Sponsored: This article is part of a series profiling influential figures in the media and advertising industry in partnership with The Newspaper Works. It first appeared in the 12 June issue of AdNews. Download the page here: Adam Ferrier Masters of Influence
Adam Ferrier isn't your typical advertising executive. Start with the fact that he would make his industry's job harder if he had the chance.
“What I'd like to see is somehow consumers getting more educated and moving from mindless consumption to mindful consumption,” says Ferrier, global chief strategy officer with independent creative, media agency Cummins&Partners.
This enhanced understanding by consumers of the power and techniques of advertising and marketing would force a smarter industry to evolve, limit the circulation of “crap” creative ideas and bad consumer products and services, and leave people happier, he says.
Putting his money where his mouth is, Ferrier wrote his 2014 book “The Advertising Effect: How to Change Behaviour” as much with the idealistic goal of pressing consumers towards this epiphany as to inform advertisers, he claims.
On their part, Ferrier suggests advertisers should consider their ethical responsibilities as influencers.
“Advertising and business success are highly correlated. We need to take what we do really seriously and be forever questioning what behaviour change we're creating and why.”
Juxtapose these positions against Ferrier’s influence as a proponent of marketers and advertisers tapping into consumers’ hardwired, irrational biases and you may get some taste of why he’s considered controversial.
“A friend called me an enigmatic irritation,” he retorts, somewhat proudly, when the notion of his “divisive” reputation is put to him.
Ferrier’s rise and sway undoubtedly relates to how his current role comes at the intersection of two career paths.
First, as a psychologist in maximum security prisons, and only later in advertising, including two years at Saatchi & Saatchi and eight at Naked which he co-founded.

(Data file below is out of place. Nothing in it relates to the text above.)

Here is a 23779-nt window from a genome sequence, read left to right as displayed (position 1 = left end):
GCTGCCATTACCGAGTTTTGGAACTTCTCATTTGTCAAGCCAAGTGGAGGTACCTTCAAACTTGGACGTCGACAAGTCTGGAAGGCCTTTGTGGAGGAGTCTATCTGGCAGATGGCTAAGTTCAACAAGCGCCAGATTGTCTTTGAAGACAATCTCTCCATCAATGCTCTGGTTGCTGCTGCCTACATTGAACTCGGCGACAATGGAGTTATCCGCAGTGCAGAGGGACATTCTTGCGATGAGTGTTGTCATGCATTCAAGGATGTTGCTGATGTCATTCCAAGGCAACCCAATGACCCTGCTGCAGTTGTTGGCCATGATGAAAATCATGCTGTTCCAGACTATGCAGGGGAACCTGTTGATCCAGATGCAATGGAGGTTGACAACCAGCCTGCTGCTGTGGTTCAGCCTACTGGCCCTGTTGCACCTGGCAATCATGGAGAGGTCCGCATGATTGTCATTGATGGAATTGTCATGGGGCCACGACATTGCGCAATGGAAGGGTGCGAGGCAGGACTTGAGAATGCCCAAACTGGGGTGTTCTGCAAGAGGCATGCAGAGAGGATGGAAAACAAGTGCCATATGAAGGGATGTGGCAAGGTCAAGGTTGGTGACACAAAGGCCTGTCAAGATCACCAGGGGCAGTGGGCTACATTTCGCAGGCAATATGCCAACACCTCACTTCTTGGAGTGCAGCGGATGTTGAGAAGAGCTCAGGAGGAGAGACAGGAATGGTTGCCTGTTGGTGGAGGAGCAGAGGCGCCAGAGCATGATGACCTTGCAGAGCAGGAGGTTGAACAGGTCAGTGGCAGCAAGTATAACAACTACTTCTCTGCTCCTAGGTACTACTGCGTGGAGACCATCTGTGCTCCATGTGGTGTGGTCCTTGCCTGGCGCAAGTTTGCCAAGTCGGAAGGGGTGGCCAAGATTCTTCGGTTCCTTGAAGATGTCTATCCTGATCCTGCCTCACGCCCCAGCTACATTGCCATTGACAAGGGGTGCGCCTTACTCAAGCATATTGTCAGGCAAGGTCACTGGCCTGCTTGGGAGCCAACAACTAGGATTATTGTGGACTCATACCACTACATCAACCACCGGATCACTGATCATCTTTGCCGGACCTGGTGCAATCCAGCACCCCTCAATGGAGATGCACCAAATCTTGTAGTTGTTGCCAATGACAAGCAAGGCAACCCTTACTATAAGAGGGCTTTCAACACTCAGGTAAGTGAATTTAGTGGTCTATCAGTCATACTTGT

He credits his work with society's most deviant for providing him an invaluable, “dialled-up” view into the subconscious drivers of behaviour. In particular, how some people can rationalise even the most “horrific” behaviour after-the-fact.
This dovetailed into his zeal for how consumers’ irrationality and inherent biases can be played to great effect in advertising.
Ferrier has launched some of Australia's most innovative and globally recognised advertising campaigns of the past five years, such as The Overstay Checkout for Art Series Hotels (2014), “Steal Banksy” (2011) and The Act Button, a Cannes Chimera 2014 winner.
His trademark has become campaigns that eschew passive communication to inspire active interaction with brands as a means of developing preference and affinity. “The area of ideas I like exploring the most is this idea that action changes attitude faster than attitude changes action,” says Ferrier.
“My philosophy on what makes great advertising would be ‘simple or wonderful but nothing in between’,” says Ferrier.
He views the advertising industry today as stifled by a lack of an evidence-based approach, or as he puts it: the creative director “wanker” telling people to “trust me” on ideas; the “death by committee” of creativity and originality; and what he sees as a troubling proportional relationship between the amount of money being spent on an advertising campaign and risk aversion.
He’s motivated personally and professionally by a desire to introduce fresh ideas, particularly in the face of what he views as ever-more heightened “normalising pressures” in and outside of his industry - pressures which he admits his advertising often drives.
Asked to what he himself credits his influence, Ferrier points to his “seemingly incongruous” ideas - weaving behavioural science and an analytical approach with “weird ideas and creativity.” Ferrier readily admits to being a provocateur. Or to put it in a more typically Ferrier way, he believes it's better to have been thought a “dickhead” on occasion than never have tried at all.
“I’ve always valued people who make the world a little bit more interesting and sort of have the gumption to take a stand that's different or to create something that's new or to follow through on their own beliefs no matter what other people are saying. I feel like I’m at my best when I’m living up to that ethos.” People like Melbourne-based Father Bob Maguire, who Ferrier picks out first when asked to name an influencer he admires – a predictably unpredictable response.
“He's a complete maverick in the Catholic Church; a renegade who does really good work, and he doesn't let the conforming powers of tradition constrain him. He finds a way to work outside of the system.”
Also in the series:
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